term is of French derivation and probably comes from the 16th century popularity
in France of wares made in Faenza, Italy. The technique is exactly the same as
Majolica and Delft, the only difference is the place of origin.
Maiolica: Maiolica, or in Germany Majolica, is a term
that originated in Italy for the opaque, tin glazed wares of Valencia, which
came to Italy through the island of Maiorca, now Majorca. Use of the term should
properly be limited to wares of Italy. The technique as mentioned above is
exactly the same for Delft and Faience.
Delft: Delftware, is tin glazed earthenware that
originated in Delft, Holland. Delftware is also made in England and Germany
where it was introduced by immigrant Dutch potters. Interestingly, the rise of
the industry at Delft took place in the middle of the 17th century, when potters
took over many of the Delft breweries as a consequence of the decline in the
brewing industry. See, Faience and Maiolica.
Hafnerware: Hafnerware consists mainly of lead glazed
tiles used in stove construction in Germany and the Alpine areas of Central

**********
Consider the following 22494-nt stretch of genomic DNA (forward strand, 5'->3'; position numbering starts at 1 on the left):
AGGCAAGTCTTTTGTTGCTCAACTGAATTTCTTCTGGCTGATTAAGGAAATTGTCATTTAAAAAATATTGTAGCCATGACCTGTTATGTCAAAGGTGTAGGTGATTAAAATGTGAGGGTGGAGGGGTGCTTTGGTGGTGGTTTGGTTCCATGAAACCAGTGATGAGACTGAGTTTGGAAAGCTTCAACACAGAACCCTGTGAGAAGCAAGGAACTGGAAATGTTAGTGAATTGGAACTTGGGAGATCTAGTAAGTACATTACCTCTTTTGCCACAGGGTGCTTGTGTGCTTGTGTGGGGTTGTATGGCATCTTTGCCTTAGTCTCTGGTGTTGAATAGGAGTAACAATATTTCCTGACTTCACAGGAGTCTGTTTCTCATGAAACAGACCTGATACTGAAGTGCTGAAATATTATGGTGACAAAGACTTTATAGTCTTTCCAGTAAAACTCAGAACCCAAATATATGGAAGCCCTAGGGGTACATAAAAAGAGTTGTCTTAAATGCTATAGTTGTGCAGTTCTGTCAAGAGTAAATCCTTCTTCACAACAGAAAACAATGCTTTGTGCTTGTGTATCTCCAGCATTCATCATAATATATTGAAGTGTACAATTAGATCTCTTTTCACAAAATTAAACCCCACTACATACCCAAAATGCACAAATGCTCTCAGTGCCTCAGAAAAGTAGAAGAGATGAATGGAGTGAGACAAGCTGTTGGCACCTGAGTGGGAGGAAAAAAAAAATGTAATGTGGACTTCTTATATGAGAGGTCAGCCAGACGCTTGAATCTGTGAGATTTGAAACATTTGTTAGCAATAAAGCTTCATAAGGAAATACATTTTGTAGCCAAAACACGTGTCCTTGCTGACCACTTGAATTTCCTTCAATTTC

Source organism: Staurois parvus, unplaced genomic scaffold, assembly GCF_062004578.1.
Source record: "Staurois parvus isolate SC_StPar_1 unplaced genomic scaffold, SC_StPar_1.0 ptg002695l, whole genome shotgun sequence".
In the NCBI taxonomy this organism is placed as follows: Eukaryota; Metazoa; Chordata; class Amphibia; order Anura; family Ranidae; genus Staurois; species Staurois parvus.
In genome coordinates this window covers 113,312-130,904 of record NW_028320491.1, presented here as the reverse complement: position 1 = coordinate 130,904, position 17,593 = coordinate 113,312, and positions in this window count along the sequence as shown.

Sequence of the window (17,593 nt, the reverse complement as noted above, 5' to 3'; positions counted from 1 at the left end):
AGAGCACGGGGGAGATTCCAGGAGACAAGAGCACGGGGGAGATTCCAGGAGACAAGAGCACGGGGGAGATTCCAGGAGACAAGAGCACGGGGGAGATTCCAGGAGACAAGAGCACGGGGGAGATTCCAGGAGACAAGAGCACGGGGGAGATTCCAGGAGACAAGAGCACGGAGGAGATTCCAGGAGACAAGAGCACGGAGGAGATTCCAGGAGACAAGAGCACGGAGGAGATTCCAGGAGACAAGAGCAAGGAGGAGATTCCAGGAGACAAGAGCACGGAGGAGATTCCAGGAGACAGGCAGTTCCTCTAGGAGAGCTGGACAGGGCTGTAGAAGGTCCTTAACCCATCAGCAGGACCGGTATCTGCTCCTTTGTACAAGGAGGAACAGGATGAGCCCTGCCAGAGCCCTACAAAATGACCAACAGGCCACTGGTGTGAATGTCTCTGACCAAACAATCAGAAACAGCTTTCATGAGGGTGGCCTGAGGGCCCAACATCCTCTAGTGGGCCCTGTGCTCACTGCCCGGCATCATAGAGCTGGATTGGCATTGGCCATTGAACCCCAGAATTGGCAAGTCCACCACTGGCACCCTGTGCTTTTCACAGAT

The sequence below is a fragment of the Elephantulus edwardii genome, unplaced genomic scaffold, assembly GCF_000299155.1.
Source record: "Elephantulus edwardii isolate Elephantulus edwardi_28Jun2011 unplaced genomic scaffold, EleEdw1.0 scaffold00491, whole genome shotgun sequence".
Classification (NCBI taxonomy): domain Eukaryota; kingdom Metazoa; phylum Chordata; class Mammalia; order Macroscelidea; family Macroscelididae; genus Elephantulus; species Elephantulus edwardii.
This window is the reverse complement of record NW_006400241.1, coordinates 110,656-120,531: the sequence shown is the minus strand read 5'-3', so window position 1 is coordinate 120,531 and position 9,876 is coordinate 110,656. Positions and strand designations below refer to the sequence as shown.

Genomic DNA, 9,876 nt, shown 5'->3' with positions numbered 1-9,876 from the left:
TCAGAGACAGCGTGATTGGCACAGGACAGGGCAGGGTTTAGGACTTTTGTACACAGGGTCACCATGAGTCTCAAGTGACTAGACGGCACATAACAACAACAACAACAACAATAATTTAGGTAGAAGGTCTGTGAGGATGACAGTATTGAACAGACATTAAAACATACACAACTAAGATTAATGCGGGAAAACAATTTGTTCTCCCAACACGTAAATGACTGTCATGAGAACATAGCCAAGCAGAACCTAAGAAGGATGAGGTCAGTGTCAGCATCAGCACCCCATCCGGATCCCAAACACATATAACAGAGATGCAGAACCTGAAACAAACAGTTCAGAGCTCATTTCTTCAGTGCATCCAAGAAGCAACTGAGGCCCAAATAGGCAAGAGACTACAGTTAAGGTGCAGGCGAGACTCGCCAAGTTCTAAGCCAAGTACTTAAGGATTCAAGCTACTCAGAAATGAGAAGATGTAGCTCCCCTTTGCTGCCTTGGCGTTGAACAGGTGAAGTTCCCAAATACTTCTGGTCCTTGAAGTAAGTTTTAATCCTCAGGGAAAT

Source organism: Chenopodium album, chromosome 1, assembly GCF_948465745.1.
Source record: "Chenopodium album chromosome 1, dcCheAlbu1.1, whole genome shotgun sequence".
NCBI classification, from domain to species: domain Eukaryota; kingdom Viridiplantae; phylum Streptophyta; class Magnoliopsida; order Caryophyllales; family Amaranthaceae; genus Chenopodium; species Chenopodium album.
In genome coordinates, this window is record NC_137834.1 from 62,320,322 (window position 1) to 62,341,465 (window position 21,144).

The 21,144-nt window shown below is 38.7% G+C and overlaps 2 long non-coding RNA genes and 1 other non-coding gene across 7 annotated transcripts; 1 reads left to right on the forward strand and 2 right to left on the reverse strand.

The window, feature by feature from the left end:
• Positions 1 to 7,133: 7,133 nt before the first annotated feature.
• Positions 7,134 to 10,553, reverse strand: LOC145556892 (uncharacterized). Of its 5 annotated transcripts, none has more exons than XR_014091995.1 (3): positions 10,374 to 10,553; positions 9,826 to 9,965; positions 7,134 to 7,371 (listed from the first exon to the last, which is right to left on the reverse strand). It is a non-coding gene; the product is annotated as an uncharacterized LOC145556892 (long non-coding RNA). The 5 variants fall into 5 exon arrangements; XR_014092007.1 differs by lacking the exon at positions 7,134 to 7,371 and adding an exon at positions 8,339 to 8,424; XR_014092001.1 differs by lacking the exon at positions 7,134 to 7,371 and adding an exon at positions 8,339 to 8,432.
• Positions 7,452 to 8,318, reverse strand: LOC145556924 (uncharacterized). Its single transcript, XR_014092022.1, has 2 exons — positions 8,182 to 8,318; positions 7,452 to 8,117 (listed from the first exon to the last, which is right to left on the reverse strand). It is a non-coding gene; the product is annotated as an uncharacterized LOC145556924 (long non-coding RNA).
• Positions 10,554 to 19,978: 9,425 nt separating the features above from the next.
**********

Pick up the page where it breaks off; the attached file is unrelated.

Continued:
Europe. Colors are basically limited to greens, browns and yellow. Silesian
Hafnerware with tin glazes, made by the Hafner (or stove) potters, had designs
cut with a knife to prevent the intermingling of the tin glazes employed. Other
wares made by the Hafnerware potters included jugs and dishes.
Terracotta: Terracotta is usually found without a
glaze, made of redish clay and lightly fired. Figures of Terracotta were usually
the work of sculptors rather than potters. Terracottas are often single pieces
made in a "waste-mold", or reproduced in very limited quantities in a
"piece-mold." The illustrated piece is model 9712 by Johann Maresch.
This particular piece is also found painted in full color.
Terra Sigillata: Terra Sigillata was originally ware
made from allegedly medicinal clay from Samos and Lemnos and stamped with a seal
(sigillum) of authenticity. Later the term was applied to Arretine and Samian
ware, and more recently to a grey Maltese pottery and to Silesian red ware. It
was also the name given to a line of red ware produced by Duemler & Breiden
around 1910 as evidenced by the example.
Feinsteinzeug: Feinsteinzeug! Never was there a
greater misnomer. Feinsteinzeug is not Steinzeug (stoneware) at all, but